I would love to hear more about real application experience witn MongoDB as a queue service, if you used MongoDB for this purpose could you share your thoughts, as well as the environment in which it was used?

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    moderators hurt the community once again, why do you close questions like this? it's so dwight schrute – user1130176 Dec 17 '20 at 15:59

I am using mongodb as a queue service for email sending. Soon it will work in following way:

  1. When a new message comes I store it in the mongodb.
  2. A background job then loads the message from mongodb via the atomic operation findAndModify and sets the flag Processing to true, so it does not process same message twice (because my background job runs multiple threads in parallel).
  3. Once the email has been sent I remove the document from mongodb.
  4. You can also keep count of the failures for each message and remove it after 3 failed attempts.

In general I use mongodb as a queue service only for one reason: because I need to send emails by specified schedule (each message contains information on what time it should be sent).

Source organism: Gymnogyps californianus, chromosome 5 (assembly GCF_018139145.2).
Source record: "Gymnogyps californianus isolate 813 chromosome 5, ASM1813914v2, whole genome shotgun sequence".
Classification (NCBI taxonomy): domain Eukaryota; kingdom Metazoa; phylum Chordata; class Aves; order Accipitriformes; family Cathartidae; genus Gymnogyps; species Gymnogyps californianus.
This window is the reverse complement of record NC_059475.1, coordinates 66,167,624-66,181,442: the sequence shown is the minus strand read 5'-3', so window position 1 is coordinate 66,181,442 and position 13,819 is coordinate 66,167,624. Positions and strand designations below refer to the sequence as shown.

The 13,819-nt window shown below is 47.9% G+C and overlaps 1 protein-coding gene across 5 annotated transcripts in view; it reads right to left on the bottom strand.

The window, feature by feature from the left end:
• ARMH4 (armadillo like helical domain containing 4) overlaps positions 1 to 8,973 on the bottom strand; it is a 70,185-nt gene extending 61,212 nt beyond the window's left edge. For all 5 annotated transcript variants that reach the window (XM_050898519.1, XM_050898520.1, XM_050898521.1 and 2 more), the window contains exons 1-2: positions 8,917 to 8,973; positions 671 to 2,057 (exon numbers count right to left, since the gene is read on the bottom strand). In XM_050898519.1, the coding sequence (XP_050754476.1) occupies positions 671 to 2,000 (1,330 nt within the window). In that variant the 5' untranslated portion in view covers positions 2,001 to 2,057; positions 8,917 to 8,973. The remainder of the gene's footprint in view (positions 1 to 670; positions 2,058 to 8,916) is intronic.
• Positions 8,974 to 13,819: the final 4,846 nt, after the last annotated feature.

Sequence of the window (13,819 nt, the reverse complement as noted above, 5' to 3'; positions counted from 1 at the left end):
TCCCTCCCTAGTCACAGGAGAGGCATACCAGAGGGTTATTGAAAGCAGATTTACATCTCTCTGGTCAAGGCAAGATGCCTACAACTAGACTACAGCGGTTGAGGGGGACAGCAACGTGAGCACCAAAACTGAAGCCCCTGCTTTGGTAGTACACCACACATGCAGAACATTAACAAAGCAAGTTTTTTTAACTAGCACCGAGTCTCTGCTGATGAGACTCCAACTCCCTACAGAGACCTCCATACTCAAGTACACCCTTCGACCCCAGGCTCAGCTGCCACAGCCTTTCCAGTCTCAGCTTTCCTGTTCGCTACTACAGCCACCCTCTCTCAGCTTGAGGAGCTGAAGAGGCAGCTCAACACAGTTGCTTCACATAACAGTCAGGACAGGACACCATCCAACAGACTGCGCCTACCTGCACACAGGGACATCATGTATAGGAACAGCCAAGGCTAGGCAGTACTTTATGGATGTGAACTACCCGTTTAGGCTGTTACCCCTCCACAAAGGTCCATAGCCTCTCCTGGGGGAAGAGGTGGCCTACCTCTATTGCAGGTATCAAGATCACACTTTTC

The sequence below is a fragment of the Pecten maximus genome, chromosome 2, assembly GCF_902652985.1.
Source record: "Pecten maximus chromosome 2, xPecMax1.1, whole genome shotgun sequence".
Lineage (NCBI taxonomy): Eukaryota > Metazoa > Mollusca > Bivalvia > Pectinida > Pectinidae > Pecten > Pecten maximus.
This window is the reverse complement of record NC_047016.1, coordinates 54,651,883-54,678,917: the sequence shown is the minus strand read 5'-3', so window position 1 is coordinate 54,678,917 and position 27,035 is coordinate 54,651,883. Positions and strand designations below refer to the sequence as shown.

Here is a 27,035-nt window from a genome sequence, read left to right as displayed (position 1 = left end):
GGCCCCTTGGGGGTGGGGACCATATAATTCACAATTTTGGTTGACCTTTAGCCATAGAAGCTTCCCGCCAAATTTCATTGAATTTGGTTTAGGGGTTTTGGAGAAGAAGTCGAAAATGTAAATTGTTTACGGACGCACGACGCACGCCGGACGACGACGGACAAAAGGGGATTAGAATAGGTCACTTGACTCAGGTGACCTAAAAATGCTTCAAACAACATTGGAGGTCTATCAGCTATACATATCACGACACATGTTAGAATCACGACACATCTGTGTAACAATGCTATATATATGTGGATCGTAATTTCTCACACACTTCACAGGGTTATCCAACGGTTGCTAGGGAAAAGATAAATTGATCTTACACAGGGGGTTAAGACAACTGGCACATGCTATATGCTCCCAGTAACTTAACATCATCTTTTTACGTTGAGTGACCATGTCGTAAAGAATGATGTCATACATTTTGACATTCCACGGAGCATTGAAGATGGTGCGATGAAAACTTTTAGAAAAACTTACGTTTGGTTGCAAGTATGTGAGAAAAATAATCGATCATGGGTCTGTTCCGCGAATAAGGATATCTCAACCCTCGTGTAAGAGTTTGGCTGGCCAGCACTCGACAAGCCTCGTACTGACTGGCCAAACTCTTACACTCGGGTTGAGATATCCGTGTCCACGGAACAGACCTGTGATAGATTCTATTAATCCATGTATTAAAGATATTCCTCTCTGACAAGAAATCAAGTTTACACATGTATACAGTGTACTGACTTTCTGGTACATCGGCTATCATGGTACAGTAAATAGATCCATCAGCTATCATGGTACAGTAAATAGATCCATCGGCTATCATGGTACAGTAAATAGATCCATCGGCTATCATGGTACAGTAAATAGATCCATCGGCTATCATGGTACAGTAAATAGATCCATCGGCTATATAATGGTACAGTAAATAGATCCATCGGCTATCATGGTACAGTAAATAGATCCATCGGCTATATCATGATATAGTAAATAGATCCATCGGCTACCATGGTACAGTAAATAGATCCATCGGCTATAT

If you do not have any schedule and need to process message immediately, I suggest that you look into existing queue services, because they probably handle all cases that you may not see without a deeper understanding of message queues.


When background job crashes during message processing you could do following:

  1. Move this message to another, message queue errors collection or..

  2. Increase processing attempts counter in a message and again assign status "New", to try process it again. Just make sure that background job is idempotent (can process same message multiple times and not corrupt data) and transactional (when job fails you must undone changes that was made. if any). When job fails after 5 attempts (config value) perform #1.

  3. Once bug with message processing was fixed you could process it again once more by assigning "New" status and moving to the message queue, or just delete this message. It depends on business processes actually.

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    This. Another motivation for building this on top of MongoDB rather than a dedicated MQ is that it saves you on having to interface with yet another service from within your app. The only major issue is throughput which will be lower than a designed-for-the-purpose MQ. – Remon van Vliet Feb 14 '12 at 11:54
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    I've also been looking for a good Q impl on Mongo. What do you do if your background job crashes or restarts after having set the Processing flag to true but before it can process the message? – cirrus Apr 6 '13 at 20:16
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    @cirrus This is something I am wondering, too. I am planning to distinguish three states (NEW / IN PROGRESS / DONE) and also maintain a last modification date/time. A new worker (or a dedicated garbace gollector) could then start with looking for messages "IN PROGRESS" which have a last modified time far in the past and then reset these to "NEW". – Marian Apr 10 '13 at 14:02